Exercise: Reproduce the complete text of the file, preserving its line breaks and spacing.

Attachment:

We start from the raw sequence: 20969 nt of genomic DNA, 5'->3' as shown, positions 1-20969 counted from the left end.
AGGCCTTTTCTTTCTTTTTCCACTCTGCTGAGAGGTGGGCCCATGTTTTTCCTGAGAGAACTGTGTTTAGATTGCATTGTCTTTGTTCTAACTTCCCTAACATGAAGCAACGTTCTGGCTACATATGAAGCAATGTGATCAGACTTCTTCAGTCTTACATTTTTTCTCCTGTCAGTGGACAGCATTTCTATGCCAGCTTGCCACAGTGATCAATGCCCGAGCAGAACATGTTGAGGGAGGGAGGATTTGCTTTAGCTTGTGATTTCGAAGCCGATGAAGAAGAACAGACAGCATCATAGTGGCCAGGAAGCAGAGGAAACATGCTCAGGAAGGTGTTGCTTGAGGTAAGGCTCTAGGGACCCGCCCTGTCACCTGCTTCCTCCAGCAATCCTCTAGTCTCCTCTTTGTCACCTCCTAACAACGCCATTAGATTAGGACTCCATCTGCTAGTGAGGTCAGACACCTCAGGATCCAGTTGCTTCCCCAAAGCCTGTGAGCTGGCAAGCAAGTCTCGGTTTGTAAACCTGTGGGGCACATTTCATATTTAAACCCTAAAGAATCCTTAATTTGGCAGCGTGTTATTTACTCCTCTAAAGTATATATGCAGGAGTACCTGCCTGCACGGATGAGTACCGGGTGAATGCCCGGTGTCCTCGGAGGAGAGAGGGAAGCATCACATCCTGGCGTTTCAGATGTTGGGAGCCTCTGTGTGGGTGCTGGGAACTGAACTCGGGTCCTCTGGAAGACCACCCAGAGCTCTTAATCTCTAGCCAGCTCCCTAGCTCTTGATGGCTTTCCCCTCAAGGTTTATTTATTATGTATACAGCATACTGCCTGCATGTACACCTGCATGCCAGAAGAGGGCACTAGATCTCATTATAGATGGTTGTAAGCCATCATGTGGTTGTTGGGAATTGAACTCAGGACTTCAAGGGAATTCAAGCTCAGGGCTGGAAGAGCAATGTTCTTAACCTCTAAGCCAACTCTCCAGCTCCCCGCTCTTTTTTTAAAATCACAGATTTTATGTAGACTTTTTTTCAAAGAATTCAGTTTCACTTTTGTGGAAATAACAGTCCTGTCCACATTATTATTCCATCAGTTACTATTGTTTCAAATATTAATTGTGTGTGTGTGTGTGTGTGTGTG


We start from the raw sequence: 20969 nt of genomic DNA, 5'->3' as shown, positions 1-20969 counted from the left end.
AGGCCTTTTCTTTCTTTTTCCACTCTGCTGAGAGGTGGGCCCATGTTTTTCCTGAGAGAACTGTGTTTAGATTGCATTGTCTTTGTTCTAACTTCCCTAACATGAAGCAACGTTCTGGCTACATATGAAGCAATGTGATCAGACTTCTTCAGTCTTACATTTTTTCTCCTGTCAGTGGACAGCATTTCTATGCCAGCTTGCCACAGTGATCAATGCCCGAGCAGAACATGTTGAGGGAGGGAGGATTTGCTTTAGCTTGTGATTTCGAAGCCGATGAAGAAGAACAGACAGCATCATAGTGGCCAGGAAGCAGAGGAAACATGCTCAGGAAGGTGTTGCTTGAGGTAAGGCTCTAGGGACCCGCCCTGTCACCTGCTTCCTCCAGCAATCCTCTAGTCTCCTCTTTGTCACCTCCTAACAACGCCATTAGATTAGGACTCCATCTGCTAGTGAGGTCAGACACCTCAGGATCCAGTTGCTTCCCCAAAGCCTGTGAGCTGGCAAGCAAGTCTCGGTTTGTAAACCTGTGGGGCACATTTCATATTTAAACCCTAAAGAATCCTTAATTTGGCAGCGTGTTATTTACTCCTCTAAAGTATATATGCAGGAGTACCTGCCTGCACGGATGAGTACCGGGTGAATGCCCGGTGTCCTCGGAGGAGAGAGGGAAGCATCACATCCTGGCGTTTCAGATGTTGGGAGCCTCTGTGTGGGTGCTGGGAACTGAACTCGGGTCCTCTGGAAGACCACCCAGAGCTCTTAATCTCTAGCCAGCTCCCTAGCTCTTGATGGCTTTCCCCTCAAGGTTTATTTATTATGTATACAGCATACTGCCTGCATGTACACCTGCATGCCAGAAGAGGGCACTAGATCTCATTATAGATGGTTGTAAGCCATCATGTGGTTGTTGGGAATTGAACTCAGGACTTCAAGGGAATTCAAGCTCAGGGCTGGAAGAGCAATGTTCTTAACCTCTAAGCCAACTCTCCAGCTCCCCGCTCTTTTTTTAAAATCACAGATTTTATGTAGACTTTTTTTCAAAGAATTCAGTTTCACTTTTGTGGAAATAACAGTCCTGTCCACATTATTATTCCATCAGTTACTATTGTTTCAAATATTAATTGTGTGTGTGTGTGTGTGTGTGTG